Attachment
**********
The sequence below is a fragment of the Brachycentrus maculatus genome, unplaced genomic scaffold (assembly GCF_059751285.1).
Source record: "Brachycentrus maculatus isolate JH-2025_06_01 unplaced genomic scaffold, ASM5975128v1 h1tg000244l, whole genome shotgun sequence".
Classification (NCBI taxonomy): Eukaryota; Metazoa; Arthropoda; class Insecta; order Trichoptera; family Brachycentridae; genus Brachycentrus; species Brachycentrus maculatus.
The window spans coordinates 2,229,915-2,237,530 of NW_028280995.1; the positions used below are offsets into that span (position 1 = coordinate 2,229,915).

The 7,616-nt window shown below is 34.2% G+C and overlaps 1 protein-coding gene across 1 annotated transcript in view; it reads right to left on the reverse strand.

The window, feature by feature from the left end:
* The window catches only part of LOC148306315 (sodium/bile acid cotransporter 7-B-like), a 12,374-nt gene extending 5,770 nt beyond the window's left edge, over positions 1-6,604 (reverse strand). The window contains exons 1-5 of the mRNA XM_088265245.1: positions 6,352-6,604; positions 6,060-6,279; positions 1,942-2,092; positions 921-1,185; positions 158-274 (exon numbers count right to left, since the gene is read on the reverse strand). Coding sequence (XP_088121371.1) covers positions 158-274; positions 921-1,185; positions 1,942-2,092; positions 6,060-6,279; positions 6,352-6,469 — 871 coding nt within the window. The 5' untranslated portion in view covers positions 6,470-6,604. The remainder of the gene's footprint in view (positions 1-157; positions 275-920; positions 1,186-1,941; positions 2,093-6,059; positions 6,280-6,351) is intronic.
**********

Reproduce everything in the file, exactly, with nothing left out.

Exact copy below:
The sequence below is a fragment of the Brachycentrus maculatus genome, unplaced genomic scaffold (assembly GCF_059751285.1).
Source record: "Brachycentrus maculatus isolate JH-2025_06_01 unplaced genomic scaffold, ASM5975128v1 h1tg000244l, whole genome shotgun sequence".
Classification (NCBI taxonomy): Eukaryota; Metazoa; Arthropoda; class Insecta; order Trichoptera; family Brachycentridae; genus Brachycentrus; species Brachycentrus maculatus.
The window spans coordinates 2,229,915-2,237,530 of NW_028280995.1; the positions used below are offsets into that span (position 1 = coordinate 2,229,915).

The 7,616-nt window shown below is 34.2% G+C and overlaps 1 protein-coding gene across 1 annotated transcript in view; it reads right to left on the reverse strand.

The window, feature by feature from the left end:
* The window catches only part of LOC148306315 (sodium/bile acid cotransporter 7-B-like), a 12,374-nt gene extending 5,770 nt beyond the window's left edge, over positions 1-6,604 (reverse strand). The window contains exons 1-5 of the mRNA XM_088265245.1: positions 6,352-6,604; positions 6,060-6,279; positions 1,942-2,092; positions 921-1,185; positions 158-274 (exon numbers count right to left, since the gene is read on the reverse strand). Coding sequence (XP_088121371.1) covers positions 158-274; positions 921-1,185; positions 1,942-2,092; positions 6,060-6,279; positions 6,352-6,469 — 871 coding nt within the window. The 5' untranslated portion in view covers positions 6,470-6,604. The remainder of the gene's footprint in view (positions 1-157; positions 275-920; positions 1,186-1,941; positions 2,093-6,059; positions 6,280-6,351) is intronic.